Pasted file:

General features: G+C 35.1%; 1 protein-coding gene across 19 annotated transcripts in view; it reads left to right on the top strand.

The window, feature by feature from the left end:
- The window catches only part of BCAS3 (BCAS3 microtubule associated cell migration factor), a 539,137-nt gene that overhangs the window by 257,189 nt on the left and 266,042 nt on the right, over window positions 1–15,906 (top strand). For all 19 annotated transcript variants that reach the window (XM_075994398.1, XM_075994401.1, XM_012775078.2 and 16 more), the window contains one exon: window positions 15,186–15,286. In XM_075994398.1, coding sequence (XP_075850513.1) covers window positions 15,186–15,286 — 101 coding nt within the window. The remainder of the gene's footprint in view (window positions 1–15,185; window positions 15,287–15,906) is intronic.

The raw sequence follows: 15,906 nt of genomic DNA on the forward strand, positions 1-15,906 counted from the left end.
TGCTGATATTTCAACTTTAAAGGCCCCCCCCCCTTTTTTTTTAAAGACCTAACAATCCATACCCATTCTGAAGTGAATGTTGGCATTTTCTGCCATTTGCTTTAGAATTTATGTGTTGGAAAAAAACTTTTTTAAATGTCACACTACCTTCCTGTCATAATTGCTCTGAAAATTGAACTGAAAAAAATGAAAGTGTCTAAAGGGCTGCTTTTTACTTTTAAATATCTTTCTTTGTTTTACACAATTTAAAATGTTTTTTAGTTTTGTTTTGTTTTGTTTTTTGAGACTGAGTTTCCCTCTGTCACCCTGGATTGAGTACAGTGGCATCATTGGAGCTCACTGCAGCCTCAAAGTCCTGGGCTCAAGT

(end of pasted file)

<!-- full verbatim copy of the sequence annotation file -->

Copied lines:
General features: G+C 35.1%; 1 protein-coding gene across 19 annotated transcripts in view; it reads left to right on the top strand.

The window, feature by feature from the left end:
- The window catches only part of BCAS3 (BCAS3 microtubule associated cell migration factor), a 539,137-nt gene that overhangs the window by 257,189 nt on the left and 266,042 nt on the right, over window positions 1–15,906 (top strand). For all 19 annotated transcript variants that reach the window (XM_075994398.1, XM_075994401.1, XM_012775078.2 and 16 more), the window contains one exon: window positions 15,186–15,286. In XM_075994398.1, coding sequence (XP_075850513.1) covers window positions 15,186–15,286 — 101 coding nt within the window. The remainder of the gene's footprint in view (window positions 1–15,185; window positions 15,287–15,906) is intronic.

The raw sequence follows: 15,906 nt of genomic DNA on the forward strand, positions 1-15,906 counted from the left end.
TGCTGATATTTCAACTTTAAAGGCCCCCCCCCCTTTTTTTTTAAAGACCTAACAATCCATACCCATTCTGAAGTGAATGTTGGCATTTTCTGCCATTTGCTTTAGAATTTATGTGTTGGAAAAAAACTTTTTTAAATGTCACACTACCTTCCTGTCATAATTGCTCTGAAAATTGAACTGAAAAAAATGAAAGTGTCTAAAGGGCTGCTTTTTACTTTTAAATATCTTTCTTTGTTTTACACAATTTAAAATGTTTTTTAGTTTTGTTTTGTTTTGTTTTTTGAGACTGAGTTTCCCTCTGTCACCCTGGATTGAGTACAGTGGCATCATTGGAGCTCACTGCAGCCTCAAAGTCCTGGGCTCAAGT